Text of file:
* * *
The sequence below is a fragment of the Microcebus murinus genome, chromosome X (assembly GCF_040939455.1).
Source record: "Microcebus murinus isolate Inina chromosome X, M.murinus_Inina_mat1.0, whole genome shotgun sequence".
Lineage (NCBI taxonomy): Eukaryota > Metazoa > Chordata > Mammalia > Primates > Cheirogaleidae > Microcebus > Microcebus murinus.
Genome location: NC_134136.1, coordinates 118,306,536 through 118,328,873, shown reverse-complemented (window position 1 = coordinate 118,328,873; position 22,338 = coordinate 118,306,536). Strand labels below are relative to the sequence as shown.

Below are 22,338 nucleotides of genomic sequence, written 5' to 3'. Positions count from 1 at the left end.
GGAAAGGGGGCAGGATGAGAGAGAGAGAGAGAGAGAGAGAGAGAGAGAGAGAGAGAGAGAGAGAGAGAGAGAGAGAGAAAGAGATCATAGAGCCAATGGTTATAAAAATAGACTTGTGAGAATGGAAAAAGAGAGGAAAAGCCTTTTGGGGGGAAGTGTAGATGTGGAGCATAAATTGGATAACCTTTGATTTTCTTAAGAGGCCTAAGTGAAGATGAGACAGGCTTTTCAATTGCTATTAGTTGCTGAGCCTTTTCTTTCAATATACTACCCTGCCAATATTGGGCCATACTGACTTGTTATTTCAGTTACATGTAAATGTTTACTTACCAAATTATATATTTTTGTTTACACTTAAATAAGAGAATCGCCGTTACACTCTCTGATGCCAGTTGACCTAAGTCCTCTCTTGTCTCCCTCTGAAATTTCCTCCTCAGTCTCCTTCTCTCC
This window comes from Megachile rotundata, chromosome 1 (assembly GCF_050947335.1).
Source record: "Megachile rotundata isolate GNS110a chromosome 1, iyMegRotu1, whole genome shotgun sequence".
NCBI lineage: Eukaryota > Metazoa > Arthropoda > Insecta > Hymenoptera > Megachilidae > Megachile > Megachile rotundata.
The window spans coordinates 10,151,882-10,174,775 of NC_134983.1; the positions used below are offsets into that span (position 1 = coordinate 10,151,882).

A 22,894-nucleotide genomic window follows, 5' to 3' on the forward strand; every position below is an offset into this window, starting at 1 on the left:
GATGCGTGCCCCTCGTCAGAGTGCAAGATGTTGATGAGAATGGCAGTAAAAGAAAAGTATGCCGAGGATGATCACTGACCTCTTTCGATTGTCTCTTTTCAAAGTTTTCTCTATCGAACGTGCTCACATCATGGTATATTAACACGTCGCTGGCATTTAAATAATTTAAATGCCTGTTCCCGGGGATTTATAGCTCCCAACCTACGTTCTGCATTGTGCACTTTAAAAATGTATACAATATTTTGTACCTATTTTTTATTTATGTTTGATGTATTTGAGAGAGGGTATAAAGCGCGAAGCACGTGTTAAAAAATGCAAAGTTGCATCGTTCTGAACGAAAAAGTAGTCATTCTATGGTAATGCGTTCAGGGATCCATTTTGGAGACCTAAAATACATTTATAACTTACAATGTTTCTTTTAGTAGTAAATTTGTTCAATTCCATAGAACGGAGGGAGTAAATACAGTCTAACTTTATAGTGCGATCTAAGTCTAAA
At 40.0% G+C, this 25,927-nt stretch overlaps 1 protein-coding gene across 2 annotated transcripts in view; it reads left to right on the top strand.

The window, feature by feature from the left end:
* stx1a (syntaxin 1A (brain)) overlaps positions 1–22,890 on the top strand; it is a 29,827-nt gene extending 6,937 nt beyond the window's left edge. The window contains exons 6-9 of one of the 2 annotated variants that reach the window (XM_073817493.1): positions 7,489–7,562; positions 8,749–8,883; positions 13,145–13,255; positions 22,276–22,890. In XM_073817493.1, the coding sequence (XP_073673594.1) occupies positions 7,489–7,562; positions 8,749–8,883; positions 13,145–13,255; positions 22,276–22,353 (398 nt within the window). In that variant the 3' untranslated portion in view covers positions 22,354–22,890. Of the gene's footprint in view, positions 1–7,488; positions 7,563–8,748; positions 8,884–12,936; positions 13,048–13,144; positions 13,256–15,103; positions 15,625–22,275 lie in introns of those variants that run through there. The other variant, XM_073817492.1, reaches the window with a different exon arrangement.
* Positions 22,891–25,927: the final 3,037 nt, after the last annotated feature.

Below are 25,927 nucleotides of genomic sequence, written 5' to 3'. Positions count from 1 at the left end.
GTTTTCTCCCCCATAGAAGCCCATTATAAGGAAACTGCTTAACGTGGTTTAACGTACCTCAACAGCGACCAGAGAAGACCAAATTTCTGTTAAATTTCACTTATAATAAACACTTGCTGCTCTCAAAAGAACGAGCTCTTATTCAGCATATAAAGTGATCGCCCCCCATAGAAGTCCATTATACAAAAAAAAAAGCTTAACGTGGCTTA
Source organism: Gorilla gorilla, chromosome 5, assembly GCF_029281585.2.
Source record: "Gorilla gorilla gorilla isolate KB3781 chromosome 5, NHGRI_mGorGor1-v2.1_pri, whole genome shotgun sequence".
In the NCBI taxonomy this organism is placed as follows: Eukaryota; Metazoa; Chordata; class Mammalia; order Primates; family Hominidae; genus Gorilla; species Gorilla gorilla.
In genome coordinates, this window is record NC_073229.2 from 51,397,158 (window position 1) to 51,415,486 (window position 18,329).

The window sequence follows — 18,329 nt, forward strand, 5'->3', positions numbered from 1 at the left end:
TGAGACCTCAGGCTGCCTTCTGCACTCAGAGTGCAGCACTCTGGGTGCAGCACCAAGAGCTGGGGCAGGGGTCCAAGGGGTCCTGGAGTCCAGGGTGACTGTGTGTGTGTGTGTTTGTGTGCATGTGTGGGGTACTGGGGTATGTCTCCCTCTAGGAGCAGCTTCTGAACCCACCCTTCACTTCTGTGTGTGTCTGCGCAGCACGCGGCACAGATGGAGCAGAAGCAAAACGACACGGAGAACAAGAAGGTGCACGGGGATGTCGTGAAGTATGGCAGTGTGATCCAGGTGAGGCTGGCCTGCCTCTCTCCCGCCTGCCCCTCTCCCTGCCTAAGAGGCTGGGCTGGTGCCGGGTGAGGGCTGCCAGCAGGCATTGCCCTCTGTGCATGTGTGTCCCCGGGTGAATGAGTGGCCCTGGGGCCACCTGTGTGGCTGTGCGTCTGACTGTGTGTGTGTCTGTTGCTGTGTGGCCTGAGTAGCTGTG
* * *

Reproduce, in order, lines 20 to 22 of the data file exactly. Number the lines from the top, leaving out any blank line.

Source record: "Gorilla gorilla gorilla isolate KB3781 chromosome 5, NHGRI_mGorGor1-v2.1_pri, whole genome shotgun sequence".
In the NCBI taxonomy this organism is placed as follows: Eukaryota; Metazoa; Chordata; class Mammalia; order Primates; family Hominidae; genus Gorilla; species Gorilla gorilla.
In genome coordinates, this window is record NC_073229.2 from 51,397,158 (window position 1) to 51,415,486 (window position 18,329).